12 February 2010 | ChorusL106
Something new that hasn't been seen for a while . . .
I started watching this show late in the season, and accidentally came across it by accident on Hulu (I meant to click on something else). I am glad I did.
What I like about this show in particular is that it is primarily concerned with the platonic dynamic among the members of a mish-mashed group. For me, that is really refreshing. I have never been a real fan of major network sitcoms because of what I perceive as a complete lack of ingenuity and a revolution around unoriginal themes (I actually started tuning into the Disney show, Suite Life of Zach and Cody for the reasons stated herein). There have been a few good ones here and there, but most friendship-oriented sitcoms geared towards adults seemed to develop the over-used story of a group of friends sitting around crabbing about their love lives and how to fix them, i.e. Friends, Will and Grace, O.C. (not exactly a sitcom), Sex and the City, even 30 Rock to a certain degree. I realize the bulk of those shows are from a few years back, but it was those sorts of shows (not to mention the devil-conceived reality shows) that really turned me off from major network programming. I enjoyed them at the time, but they all seemed to grace the same themes: we're such close friends and we're going to help each other find boyfriends. Puke! I got so sick of seeing friendships revolving around getting someone laid.
Then I came upon Community. I've watched every episode thus far in the first season and I really appreciate its commitment to focusing on the core relationships among the friends. Of course they delve into the sexual tensions that naturally exist, but it always remains focused on the friendships, and through funny means. I think this kind of theme is so necessary in today's programming. It's OK to "just be friends" with someone. It's OK to be yourself, to be dorky, funny, fussy, uptight, bitchy, whatev. There are still people out there that can care about you. It doesn't have to be about finding love or sex, being sexy, or being desired by the gender from which you seek attention. That is what I like about Community, it just shows friends being friends without pretense.
As far as the show goes substantively, I think it is quite funny. It sometimes misses the mark, but I think those moments are rare. Some episodes are funnier than others, some characters are funnier than others, but everyone has their moment. I love Joel McHale, I think he's a riot, and Chevy Chase is really great. Someone else mentioned how they were glad he wasn't over-taking the show's humor elements and I also appreciate that. His humor is well- spaced throughout the show. The guy who plays the dean is a riot as well. I love his scenes.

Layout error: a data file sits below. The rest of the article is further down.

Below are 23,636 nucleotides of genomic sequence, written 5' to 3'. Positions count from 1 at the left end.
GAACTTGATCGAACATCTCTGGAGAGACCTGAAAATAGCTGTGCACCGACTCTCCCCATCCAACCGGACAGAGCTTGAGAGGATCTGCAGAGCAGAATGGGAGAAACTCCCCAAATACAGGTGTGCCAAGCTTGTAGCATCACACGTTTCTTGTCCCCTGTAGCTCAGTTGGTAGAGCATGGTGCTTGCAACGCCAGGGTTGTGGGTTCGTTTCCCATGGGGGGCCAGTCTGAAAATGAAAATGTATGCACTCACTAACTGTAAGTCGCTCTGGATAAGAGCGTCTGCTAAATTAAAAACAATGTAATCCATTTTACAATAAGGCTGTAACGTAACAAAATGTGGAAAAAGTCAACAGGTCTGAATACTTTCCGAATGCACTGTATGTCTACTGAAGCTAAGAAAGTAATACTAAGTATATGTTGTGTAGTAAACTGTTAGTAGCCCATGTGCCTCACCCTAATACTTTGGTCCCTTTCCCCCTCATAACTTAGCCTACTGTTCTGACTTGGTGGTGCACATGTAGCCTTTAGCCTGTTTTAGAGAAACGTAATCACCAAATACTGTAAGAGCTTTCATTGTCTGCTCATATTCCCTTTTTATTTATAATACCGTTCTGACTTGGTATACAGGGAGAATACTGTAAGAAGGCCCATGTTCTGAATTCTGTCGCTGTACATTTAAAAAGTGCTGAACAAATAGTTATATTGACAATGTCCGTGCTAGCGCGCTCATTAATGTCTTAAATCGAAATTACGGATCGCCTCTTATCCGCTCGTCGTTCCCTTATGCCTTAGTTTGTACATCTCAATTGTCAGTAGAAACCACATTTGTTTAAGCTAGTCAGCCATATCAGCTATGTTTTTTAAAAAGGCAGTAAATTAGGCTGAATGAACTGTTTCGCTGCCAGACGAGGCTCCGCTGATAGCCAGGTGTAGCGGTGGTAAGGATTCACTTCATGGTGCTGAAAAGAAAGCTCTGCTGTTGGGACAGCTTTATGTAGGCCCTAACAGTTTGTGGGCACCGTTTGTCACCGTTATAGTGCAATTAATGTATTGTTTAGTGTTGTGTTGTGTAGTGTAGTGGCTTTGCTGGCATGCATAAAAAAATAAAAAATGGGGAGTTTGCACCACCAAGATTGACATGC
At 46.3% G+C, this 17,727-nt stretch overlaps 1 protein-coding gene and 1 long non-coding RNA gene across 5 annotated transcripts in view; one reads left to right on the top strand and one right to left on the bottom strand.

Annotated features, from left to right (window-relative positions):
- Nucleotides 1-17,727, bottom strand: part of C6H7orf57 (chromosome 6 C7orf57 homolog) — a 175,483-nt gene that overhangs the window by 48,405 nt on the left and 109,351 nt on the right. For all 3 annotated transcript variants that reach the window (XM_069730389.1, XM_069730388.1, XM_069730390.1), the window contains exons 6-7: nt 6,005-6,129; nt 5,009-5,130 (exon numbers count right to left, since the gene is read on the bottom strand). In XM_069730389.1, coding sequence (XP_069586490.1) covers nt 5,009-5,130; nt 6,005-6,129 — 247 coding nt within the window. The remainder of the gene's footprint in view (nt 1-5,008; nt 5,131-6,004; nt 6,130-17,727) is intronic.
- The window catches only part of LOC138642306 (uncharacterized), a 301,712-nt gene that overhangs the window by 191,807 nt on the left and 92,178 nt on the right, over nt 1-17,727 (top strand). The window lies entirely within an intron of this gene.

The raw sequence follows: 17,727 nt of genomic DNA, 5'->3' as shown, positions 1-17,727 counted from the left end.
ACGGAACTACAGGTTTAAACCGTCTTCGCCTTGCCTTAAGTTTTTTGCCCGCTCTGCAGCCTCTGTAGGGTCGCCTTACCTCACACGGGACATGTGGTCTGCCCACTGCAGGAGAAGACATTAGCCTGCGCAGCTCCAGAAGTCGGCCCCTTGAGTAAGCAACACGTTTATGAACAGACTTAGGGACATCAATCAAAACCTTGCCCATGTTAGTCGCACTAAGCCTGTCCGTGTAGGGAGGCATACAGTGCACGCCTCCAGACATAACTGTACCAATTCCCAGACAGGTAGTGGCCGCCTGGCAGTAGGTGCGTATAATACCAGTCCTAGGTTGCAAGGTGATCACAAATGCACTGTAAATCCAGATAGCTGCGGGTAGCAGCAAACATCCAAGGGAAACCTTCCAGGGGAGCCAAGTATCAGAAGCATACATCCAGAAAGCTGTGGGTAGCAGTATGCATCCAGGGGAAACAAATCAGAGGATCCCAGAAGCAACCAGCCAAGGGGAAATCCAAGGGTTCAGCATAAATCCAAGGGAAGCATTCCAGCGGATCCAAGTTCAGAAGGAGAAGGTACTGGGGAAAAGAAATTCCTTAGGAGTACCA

I also really enjoy the community college setting. It's a very appropriate setting for a show about a diverse group of friends that each have their own special and interesting reasons for being there. I know some people dislike the overt, "politically correct" representation in the group. There are some stereotypes, the culturally- insensitive older person, the fabulous African-American woman, the WASP-y, pretentious brat, the hipster, the cool guy, the nerd, etc. It can get a tad clichéd, but I think it works specifically because the community college setting is a place where you might find that mixture of people. It appeals to people from all walks of life: younger, college-aged students, people who have time on their hands and want more education, people trying to make a new start in life, etc. I think it's a great and interesting setting to use in a show about a unconventional group of friends. I really think the creators planned it out well.
So yes, if you are like me and enjoy seeing shows about friends being just friends, and developing those platonic relationships, its definitely worth the try. I certainly plan on continuing.